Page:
Visiting the Cave
The temptation to reach out and touch can be overwhelming, but formations break easily and oilsin your skin will discolor them. Look, but do not touch. The cave is cool, wet, and slippery inplaces. Cave temperatures remain in the 40's F year round. Wear rubber-soled shoes and warmclothing. Waiting times for a tour can reach 90 minutes or more in the summer.
A tour of Oregon Caves has been a traditional activity for more than 100 years. Today, tours areconducted by staff with the National Park Service. A fee is charged. The tour routethrough the cave is about one-half mile of often low and narrow passages with more than 500steps and lasts about 75 minutes. Persons with walking, breathing, or heart problems shouldavoid the tour. Special regulations restrict entry to the cave and children must be at least 42 inches tall to attend a full tour. The first room of the cave is accessible to users of canes, walkers, andmanually-operated wheelchairs, as well as to families of children who don't meet the height requirement. Free family tours into the first room are available by request at the visitor center. Please do not bring tobacco, gum, food, drinks, canes, orflashlights into the cave.
Visiting the Park
Oregon Caves National Monument is 20 miles southeast of Cave Junction, Oregon, on Ore. . Thepark is 50 miles south of Grants Pass, Oregon, and 76 miles northeast of Crescent City,California, via U.S. 199. The road to the park, Ore. 46, is a narrow, mountainous road withsharp curves. Leave trailers at the Illinois Valley Visitor enter or at the Grayback Campgroundin Siskiyou National Forest.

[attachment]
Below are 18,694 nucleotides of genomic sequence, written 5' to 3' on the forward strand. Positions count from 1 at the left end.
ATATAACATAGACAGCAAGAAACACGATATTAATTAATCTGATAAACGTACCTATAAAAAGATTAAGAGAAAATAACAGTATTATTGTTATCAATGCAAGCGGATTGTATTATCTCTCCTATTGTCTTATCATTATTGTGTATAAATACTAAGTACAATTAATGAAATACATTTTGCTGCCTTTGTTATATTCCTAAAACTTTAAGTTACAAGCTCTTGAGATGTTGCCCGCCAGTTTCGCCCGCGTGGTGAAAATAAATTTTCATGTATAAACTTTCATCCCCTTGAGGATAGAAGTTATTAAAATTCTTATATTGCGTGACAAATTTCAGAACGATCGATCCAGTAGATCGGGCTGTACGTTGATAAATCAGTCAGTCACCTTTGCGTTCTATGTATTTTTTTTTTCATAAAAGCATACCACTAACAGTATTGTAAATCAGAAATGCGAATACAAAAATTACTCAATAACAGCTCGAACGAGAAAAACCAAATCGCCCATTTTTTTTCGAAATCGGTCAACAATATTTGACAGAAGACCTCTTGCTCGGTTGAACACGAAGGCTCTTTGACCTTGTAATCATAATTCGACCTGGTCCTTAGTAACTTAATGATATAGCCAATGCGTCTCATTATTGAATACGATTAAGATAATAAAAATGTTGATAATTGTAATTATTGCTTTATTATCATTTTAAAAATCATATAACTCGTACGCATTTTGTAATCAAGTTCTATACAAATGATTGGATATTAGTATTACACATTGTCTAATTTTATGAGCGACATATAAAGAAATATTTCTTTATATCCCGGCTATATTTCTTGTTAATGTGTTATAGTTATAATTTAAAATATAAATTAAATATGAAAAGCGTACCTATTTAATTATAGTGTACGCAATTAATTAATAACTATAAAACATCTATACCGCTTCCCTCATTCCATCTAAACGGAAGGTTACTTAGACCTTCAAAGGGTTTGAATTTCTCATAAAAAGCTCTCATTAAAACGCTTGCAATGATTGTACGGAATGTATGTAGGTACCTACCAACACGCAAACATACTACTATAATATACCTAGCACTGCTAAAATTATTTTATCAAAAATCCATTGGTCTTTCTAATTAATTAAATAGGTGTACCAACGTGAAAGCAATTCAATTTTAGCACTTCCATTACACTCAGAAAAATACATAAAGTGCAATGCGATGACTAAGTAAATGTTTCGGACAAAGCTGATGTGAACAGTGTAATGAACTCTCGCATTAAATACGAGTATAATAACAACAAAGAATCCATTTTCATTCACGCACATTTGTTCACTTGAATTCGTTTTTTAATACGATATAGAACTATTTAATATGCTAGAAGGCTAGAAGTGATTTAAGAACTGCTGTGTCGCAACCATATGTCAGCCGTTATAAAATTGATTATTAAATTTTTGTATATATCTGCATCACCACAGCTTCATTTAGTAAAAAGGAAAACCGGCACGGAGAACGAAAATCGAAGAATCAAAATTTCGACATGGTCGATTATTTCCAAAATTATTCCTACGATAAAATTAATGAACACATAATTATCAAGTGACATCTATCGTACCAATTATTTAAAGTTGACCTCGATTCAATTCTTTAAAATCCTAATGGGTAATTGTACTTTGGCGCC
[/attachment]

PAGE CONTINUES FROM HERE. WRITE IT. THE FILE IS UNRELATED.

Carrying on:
In the park accommodations and food are available at The Chateau, a six-story hotel withindining room, soda fountain, and coffee shop. It was completed in 1934 and is an excellentexample of how buildings can blend in with nature through the use of local materials. It hasbeen listed on the National Register of Historic laces. The Chateau operates from mid-June toearly September. For information or reservations, visit www.oregoncavesoutfitters.com (phone: 541-592-3400; e-mail: firstname.lastname@example.org) or write: Oregon Caves Outfitters, 20000 Caves Highway, Cave Junction, OR 97523.
Camping - There is no campground in the park. The Forest Service, however, operatestwo campgrounds in the adjoining Siskiyou National Forest from late-May to mid-September. Grayback and Cave Creek campgrounds are located along Ore. 46.Cave Creek cannot accommodate large vehicles. Neither campground has showers or utilityconnections.
Hiking Trails reach most of the park. They are not maintained during snowy weather.Hiking trails at elevations of 3,800 to 5,500 feet require you to be in good physical condition.Check with park rangers before setting out.
Details mentioned in this article were accurate at the time of publication